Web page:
SpaceX maritime platform crosses Panama Canal en route to Pacific
Panama City, Jun 25 (EFE).- The maritime platform “Of course I still love you” of American company SpaceX, founded by Elon Musk, crossed Friday the Panama Canal en route to the Pacific, the administration of the interoceanic route reported.
“Today, the autonomous aerospace port platform ‘Of Course I Still Love You’ (Ocisly) of @SpaceX transited through the Panama Canal on its way to the Pacific,” the Panama Canal Authority said through Twitter.
“Without the need for a crew, this platform is used to land @SpaceX rockets in the sea after completing their orbital trajectories,” it said.
On Apr. 23, the platform received in Atlantic waters the propellant of SpaceX’s Falcon 9 rocket, which took off that day to take a manned Dragon capsule into space.
The said that due to its size, the platform “passed through the neopanamax locks” of the expansion of the interoceanic route, “aboard a semi-submersible transport vessel known as Mighty Servant 1.”
The expansion of the Panama Canal, inaugurated in June 2016 at a cost of at least $ 5.6 billion, allows the passage of ships with up to three times the capacity of those that cross the centennial lanes of the interoceanic highway.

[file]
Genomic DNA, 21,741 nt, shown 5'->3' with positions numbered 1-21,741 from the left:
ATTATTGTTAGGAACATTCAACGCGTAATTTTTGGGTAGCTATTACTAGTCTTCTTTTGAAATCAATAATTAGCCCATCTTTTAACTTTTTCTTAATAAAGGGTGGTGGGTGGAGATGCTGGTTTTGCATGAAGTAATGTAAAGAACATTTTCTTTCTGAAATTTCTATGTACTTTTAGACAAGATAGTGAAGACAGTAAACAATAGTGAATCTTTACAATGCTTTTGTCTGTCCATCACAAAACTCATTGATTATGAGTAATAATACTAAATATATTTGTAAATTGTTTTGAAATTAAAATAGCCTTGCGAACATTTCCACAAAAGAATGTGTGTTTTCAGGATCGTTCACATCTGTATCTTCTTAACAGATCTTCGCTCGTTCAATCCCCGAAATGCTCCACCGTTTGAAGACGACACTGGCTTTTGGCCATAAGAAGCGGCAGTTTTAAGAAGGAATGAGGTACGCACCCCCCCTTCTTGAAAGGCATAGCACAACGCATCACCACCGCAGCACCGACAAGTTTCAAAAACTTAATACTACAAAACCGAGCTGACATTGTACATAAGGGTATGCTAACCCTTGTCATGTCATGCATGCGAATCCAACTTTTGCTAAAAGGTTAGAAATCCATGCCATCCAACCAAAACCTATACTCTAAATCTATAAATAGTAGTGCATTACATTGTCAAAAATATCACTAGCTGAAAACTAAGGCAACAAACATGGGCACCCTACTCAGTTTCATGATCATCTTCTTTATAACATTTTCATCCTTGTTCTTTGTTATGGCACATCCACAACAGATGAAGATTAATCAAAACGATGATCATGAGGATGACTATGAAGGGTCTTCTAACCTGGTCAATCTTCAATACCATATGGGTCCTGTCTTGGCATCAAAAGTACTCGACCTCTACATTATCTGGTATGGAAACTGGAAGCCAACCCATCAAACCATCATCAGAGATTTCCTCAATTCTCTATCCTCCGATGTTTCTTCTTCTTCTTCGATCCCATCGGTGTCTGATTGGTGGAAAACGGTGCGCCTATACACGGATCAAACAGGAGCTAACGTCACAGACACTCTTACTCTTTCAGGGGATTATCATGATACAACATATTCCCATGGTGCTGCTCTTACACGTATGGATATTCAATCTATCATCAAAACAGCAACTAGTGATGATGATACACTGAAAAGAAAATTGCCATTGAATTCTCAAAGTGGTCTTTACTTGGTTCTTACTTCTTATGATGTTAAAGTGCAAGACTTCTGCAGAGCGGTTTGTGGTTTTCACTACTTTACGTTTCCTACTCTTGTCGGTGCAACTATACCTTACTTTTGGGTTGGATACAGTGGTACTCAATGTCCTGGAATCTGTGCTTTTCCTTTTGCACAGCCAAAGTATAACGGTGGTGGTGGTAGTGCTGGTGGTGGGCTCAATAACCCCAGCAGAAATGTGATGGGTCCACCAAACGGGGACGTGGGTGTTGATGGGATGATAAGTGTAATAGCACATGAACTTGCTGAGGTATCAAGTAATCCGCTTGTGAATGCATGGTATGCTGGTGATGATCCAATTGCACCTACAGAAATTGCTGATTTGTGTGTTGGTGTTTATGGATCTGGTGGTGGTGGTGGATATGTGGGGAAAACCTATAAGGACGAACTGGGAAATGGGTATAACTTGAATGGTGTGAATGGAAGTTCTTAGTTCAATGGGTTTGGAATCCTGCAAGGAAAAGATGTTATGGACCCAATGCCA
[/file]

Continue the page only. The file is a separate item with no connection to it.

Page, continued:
Canal authorities reported on Jun. 15 that it had raised the length from bow to stern of the ships that can cross the extension from 367.28 meters to 370.33 meters.
It is not the first time aerospace implements have passed through the Panama Canal. In April 2016 it was done by a NASA external fuel tank the size of a 15-story building, originating from New Orleans (Atlantic Ocean) and bound for Los Angeles (Pacific Ocean).
The 30,000 kilogram tank was mounted on the Gulfmaster I barge and towed by the tugboat Shannon Dann. It was heading to Los Angeles to be exhibited at the California Science Center alongside Endeavor, the fifth space shuttle built by NASA and first launched into space in 1992.
The Panama Canal, through which 6 percent of world trade passes, connects more than 140 maritime routes and 1,700 ports in 160 countries. EFE